Since the 2018 announcement of Black Widow, a question has loomed over the movie: why now? Natasha Romanoff, as played by Scarlett Johansson, was the third Avenger to grace the Marvel Cinematic Universe, and an immediate fan favorite for her electric action scenes and general badassery. In the early phases of the MCU, when origin stories ran the show, it seemed only natural to make way for a two-hour action/thriller about the life of an international secret agent. Instead, Natasha jumped from ensemble movie to sequel and back again, always a side character despite stealing every scene.
Eventually, hope of Natasha’s solo movie faded, especially given the lack of female-led movies in the MCU. As if to confirm our fears, Avengers: Endgame slapped us with the finality of her death. Yet here we are, weeks away from the Black Widow’s debut in theaters and on Disney+ Premier Access.
And so the question lingers: why is this the timing of Natasha’s solo movie? And what does it mean that it comes after her onscreen death? Johansson herself has some answers.
At a press conference promoting the film, Johansson responded to this question, discussing the way Natasha’s fate informs the shape of the film:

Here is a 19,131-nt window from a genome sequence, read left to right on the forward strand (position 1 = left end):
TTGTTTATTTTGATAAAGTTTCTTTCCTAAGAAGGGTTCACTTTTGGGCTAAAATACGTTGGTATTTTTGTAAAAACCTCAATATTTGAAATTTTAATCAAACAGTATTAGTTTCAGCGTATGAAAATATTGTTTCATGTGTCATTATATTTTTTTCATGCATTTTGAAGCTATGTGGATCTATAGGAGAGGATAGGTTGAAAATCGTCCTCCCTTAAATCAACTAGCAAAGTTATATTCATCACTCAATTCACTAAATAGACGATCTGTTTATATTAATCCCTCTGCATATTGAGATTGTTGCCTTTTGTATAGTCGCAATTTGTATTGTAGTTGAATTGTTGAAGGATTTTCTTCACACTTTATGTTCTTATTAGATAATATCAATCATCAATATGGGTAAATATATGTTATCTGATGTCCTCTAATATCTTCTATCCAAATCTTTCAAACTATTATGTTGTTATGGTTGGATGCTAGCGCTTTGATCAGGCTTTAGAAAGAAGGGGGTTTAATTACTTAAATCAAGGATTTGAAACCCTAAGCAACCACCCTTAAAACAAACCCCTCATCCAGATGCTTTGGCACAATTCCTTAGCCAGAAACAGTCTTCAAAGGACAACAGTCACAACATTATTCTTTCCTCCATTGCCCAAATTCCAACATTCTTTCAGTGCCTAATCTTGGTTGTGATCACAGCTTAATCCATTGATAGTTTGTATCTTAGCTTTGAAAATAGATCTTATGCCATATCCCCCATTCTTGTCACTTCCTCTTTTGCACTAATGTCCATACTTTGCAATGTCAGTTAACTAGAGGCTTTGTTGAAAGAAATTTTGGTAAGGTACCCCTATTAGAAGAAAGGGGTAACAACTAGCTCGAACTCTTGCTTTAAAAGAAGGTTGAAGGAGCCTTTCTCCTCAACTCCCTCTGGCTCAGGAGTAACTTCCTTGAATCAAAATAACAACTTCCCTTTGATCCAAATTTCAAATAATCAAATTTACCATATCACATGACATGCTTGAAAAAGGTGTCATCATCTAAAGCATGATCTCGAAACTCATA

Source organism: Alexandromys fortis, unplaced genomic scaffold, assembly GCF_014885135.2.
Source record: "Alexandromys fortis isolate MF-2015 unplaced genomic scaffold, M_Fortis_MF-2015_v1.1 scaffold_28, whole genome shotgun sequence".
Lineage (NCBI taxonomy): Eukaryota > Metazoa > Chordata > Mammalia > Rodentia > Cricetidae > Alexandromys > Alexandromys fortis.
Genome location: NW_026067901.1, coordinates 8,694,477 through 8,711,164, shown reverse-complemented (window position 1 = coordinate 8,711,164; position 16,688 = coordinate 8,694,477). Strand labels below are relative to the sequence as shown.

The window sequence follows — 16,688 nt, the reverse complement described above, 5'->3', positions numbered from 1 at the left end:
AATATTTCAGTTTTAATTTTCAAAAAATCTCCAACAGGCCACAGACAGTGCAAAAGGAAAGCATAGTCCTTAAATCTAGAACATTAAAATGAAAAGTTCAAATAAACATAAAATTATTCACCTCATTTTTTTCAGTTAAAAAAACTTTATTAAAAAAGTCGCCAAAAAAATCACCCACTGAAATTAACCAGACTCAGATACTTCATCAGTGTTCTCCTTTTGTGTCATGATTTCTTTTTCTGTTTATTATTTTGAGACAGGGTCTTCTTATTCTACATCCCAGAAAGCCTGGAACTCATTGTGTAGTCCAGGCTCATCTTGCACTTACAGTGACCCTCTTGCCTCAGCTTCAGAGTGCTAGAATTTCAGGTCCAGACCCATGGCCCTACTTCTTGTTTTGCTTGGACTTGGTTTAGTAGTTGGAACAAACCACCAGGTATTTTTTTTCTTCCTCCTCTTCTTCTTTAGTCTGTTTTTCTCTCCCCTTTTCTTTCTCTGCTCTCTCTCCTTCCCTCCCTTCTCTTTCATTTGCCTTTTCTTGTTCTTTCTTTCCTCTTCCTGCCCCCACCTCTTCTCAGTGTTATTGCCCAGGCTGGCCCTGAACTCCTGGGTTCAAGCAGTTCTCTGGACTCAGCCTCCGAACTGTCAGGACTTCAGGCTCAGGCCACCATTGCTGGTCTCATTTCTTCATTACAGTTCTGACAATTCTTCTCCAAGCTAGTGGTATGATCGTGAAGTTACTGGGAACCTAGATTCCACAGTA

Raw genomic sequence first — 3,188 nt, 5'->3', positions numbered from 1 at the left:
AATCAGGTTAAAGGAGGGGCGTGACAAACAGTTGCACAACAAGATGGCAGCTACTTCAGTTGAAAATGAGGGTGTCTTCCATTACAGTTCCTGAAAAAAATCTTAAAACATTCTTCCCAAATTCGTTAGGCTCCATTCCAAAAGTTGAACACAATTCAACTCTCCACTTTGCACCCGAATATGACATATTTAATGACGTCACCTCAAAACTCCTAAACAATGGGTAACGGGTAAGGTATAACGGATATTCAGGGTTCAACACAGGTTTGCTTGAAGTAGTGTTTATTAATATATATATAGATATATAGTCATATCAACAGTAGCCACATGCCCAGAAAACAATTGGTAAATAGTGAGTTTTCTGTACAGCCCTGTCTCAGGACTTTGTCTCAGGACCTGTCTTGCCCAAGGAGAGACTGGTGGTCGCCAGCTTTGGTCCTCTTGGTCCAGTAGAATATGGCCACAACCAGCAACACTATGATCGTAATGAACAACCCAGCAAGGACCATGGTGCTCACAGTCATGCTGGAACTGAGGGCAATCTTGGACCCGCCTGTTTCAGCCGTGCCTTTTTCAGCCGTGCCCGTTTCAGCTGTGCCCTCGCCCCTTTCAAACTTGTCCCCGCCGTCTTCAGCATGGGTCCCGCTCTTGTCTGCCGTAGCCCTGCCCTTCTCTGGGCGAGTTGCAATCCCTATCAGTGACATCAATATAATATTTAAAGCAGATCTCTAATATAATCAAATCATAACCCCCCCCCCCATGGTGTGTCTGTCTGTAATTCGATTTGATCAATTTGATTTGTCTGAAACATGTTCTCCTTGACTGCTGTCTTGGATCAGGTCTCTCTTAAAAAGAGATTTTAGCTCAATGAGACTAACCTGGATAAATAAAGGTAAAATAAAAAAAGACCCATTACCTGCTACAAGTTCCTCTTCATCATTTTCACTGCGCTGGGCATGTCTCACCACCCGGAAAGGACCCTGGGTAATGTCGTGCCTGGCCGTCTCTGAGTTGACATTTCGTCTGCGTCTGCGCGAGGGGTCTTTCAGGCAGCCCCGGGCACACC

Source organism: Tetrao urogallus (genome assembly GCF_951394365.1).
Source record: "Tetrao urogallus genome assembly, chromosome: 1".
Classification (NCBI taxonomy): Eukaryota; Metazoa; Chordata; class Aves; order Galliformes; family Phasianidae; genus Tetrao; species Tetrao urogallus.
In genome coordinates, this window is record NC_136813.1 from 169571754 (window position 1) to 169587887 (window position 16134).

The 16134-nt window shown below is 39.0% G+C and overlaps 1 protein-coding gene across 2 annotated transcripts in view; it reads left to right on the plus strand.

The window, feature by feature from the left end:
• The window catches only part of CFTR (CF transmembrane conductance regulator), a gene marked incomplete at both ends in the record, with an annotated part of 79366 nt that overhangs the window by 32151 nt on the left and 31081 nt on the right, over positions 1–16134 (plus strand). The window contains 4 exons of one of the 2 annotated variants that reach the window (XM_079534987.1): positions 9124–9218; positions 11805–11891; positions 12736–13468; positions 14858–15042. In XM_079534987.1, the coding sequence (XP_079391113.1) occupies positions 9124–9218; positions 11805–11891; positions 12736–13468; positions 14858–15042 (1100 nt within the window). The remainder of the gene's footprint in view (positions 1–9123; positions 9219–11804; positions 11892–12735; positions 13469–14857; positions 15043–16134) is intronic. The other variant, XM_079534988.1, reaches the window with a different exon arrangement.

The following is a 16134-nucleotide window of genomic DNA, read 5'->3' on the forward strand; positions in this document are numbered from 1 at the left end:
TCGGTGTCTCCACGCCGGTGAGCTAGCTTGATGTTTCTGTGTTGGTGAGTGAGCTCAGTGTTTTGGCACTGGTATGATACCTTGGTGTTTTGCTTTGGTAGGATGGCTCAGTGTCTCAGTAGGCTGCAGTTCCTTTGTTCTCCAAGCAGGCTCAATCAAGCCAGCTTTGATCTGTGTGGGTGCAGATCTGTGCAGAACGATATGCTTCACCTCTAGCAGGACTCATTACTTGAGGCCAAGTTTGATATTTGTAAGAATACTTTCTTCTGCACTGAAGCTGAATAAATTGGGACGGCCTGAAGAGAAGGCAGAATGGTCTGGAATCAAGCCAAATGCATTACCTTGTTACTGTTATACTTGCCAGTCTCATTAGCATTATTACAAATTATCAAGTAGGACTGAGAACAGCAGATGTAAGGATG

“We started talking about this film, as a more serious possibility when we shot Infinity War and then Endgame, back to back. And so we already knew what the endgame was for Natasha. And we wanted to make sure that that was a choice that she made actively, that she felt like she had resolved then… Knowing that, we then had to kind of work backwards so that she could get to a place where that was possible.”
Black Widow takes place between the events of Captain America: Civil War and Avengers: Infinity War. Since we’ve already seen her death, it bears the weight of giving us resolution in the past. In her final moments of life, Natasha is bursting with resolve, determined to sacrifice herself for Hawkeye. Rather than justify her death, this movie gets to defend her decision. On this, Johansson added:
“We knew that in this film, she had to evolve into a place where she was moving forward in her life and had resolved the trauma from her past, that she felt that she felt like a different person moving forward.”
Natasha’s Chance to Finally Be the Star
If this is our official Black Widow send-off, here’s hoping she actually gets some time to shine. Natasha has a history of being sidelined as a sidekick in someone else’s adventure (or a damsel in distress in someone’s weird cage subplot), so hopefully those mistakes won’t be repeated. With critics already raving about Florence Pugh as Yelena Belova, a sister-figure from Natasha’s days in the Red Room, there is speculation that Johansson may end up in the backseat once again. It wouldn’t be the first MCU incident of future set-up distracting from the present story, but it would be a shame to pit the performers or characters against each other. If this story is set to focus on Natasha’s trauma and personal growth, their shared history means Yelena will provide necessary insight (and amazing banter).
Black Widow arrives in theaters and on Disney+ Premier Access starting on July 9, 2021.
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